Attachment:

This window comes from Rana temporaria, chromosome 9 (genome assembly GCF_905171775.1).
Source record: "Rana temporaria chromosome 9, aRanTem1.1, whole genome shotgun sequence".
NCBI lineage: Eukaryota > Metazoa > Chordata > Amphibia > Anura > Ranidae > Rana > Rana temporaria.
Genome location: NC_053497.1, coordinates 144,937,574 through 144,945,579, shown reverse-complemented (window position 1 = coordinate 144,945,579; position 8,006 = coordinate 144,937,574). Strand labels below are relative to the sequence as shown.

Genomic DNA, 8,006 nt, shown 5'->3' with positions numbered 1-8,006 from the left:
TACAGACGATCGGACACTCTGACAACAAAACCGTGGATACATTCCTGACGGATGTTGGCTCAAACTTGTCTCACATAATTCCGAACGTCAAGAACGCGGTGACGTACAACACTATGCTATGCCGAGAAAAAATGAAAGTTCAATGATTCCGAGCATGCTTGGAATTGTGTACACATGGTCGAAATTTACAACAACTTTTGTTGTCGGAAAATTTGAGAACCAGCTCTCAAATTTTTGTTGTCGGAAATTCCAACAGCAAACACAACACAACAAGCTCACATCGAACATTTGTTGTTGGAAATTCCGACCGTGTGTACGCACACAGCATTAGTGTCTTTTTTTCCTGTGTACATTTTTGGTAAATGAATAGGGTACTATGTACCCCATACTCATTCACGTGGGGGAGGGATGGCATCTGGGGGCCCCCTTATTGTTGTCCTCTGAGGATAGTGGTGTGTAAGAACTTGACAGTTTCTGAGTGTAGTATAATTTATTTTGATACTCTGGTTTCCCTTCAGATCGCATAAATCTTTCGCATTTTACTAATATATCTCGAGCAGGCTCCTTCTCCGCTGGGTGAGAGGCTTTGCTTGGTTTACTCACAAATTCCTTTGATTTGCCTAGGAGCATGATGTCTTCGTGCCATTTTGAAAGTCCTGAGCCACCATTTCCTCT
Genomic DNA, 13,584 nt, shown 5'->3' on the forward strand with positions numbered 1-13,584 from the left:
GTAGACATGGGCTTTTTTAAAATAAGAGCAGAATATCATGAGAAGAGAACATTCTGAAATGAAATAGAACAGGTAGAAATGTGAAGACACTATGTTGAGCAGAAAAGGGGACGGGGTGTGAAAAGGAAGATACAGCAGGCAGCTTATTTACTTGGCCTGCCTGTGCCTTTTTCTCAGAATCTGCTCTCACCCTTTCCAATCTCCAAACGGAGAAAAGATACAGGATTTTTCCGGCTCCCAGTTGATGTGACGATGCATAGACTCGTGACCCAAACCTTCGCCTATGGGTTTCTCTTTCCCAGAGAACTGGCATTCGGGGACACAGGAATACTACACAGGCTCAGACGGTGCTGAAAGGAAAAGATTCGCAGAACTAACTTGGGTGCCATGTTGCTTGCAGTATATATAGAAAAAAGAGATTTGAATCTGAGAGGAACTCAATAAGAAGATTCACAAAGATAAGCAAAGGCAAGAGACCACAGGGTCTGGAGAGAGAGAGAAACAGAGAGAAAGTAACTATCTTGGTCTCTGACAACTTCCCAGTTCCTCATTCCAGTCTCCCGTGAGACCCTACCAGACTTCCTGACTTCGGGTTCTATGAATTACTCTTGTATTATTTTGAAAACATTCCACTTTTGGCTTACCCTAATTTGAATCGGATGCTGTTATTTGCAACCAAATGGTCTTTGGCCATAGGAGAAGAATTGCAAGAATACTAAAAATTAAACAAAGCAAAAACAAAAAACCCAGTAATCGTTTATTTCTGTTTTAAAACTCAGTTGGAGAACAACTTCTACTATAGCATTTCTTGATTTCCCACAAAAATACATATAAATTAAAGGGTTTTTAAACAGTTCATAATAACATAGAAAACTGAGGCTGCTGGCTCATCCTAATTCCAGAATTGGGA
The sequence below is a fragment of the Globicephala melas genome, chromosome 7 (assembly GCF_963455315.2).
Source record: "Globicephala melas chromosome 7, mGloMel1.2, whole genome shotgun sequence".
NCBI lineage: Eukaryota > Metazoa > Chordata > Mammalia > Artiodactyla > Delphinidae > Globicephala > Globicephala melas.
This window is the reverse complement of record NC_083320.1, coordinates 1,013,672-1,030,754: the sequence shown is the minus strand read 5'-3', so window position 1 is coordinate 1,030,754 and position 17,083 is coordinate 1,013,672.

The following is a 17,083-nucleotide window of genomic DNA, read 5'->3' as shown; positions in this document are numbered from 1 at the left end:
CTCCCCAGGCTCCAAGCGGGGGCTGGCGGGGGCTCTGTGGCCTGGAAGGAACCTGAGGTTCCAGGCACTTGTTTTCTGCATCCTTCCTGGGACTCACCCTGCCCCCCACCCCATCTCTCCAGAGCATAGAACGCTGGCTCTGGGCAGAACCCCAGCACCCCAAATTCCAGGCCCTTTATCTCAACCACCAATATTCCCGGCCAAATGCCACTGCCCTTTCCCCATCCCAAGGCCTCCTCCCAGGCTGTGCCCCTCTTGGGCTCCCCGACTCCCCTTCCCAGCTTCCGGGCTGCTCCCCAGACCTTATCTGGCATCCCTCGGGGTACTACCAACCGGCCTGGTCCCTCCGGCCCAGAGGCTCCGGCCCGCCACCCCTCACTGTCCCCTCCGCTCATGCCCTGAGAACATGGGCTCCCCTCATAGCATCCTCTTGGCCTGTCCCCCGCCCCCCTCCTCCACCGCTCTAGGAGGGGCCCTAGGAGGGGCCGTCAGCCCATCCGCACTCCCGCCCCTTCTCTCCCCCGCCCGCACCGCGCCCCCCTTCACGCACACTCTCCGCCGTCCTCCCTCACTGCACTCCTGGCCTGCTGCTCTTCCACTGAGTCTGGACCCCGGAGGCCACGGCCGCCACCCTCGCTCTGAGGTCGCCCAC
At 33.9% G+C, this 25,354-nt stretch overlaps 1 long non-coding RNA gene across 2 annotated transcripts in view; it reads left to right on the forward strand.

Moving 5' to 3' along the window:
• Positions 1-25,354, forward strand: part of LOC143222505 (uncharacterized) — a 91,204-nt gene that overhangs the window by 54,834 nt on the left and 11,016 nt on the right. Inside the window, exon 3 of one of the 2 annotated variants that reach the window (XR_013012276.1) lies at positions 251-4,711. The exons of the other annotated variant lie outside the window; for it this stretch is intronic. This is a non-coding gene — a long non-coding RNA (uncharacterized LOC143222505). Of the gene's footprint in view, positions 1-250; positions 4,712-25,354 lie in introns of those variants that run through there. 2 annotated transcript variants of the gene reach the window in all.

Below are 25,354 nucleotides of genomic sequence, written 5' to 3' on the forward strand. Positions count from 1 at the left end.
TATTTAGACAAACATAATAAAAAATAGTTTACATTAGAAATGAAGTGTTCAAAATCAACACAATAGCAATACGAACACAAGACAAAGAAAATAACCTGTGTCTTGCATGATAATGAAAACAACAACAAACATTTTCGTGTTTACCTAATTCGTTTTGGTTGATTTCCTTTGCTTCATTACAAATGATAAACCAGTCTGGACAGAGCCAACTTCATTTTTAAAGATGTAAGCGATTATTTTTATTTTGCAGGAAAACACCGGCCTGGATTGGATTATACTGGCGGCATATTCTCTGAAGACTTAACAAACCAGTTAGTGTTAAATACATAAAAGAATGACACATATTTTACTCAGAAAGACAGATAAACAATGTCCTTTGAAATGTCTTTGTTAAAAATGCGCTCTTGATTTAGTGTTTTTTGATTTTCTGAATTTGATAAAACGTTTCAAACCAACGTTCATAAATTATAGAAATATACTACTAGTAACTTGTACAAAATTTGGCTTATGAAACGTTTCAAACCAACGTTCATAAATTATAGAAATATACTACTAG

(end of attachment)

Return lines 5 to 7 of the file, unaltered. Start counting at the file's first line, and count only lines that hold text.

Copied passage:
Genomic DNA, 8,006 nt, shown 5'->3' with positions numbered 1-8,006 from the left:
TACAGACGATCGGACACTCTGACAACAAAACCGTGGATACATTCCTGACGGATGTTGGCTCAAACTTGTCTCACATAATTCCGAACGTCAAGAACGCGGTGACGTACAACACTATGCTATGCCGAGAAAAAATGAAAGTTCAATGATTCCGAGCATGCTTGGAATTGTGTACACATGGTCGAAATTTACAACAACTTTTGTTGTCGGAAAATTTGAGAACCAGCTCTCAAATTTTTGTTGTCGGAAATTCCAACAGCAAACACAACACAACAAGCTCACATCGAACATTTGTTGTTGGAAATTCCGACCGTGTGTACGCACACAGCATTAGTGTCTTTTTTTCCTGTGTACATTTTTGGTAAATGAATAGGGTACTATGTACCCCATACTCATTCACGTGGGGGAGGGATGGCATCTGGGGGCCCCCTTATTGTTGTCCTCTGAGGATAGTGGTGTGTAAGAACTTGACAGTTTCTGAGTGTAGTATAATTTATTTTGATACTCTGGTTTCCCTTCAGATCGCATAAATCTTTCGCATTTTACTAATATATCTCGAGCAGGCTCCTTCTCCGCTGGGTGAGAGGCTTTGCTTGGTTTACTCACAAATTCCTTTGATTTGCCTAGGAGCATGATGTCTTCGTGCCATTTTGAAAGTCCTGAGCCACCATTTCCTCT
Genomic DNA, 13,584 nt, shown 5'->3' on the forward strand with positions numbered 1-13,584 from the left: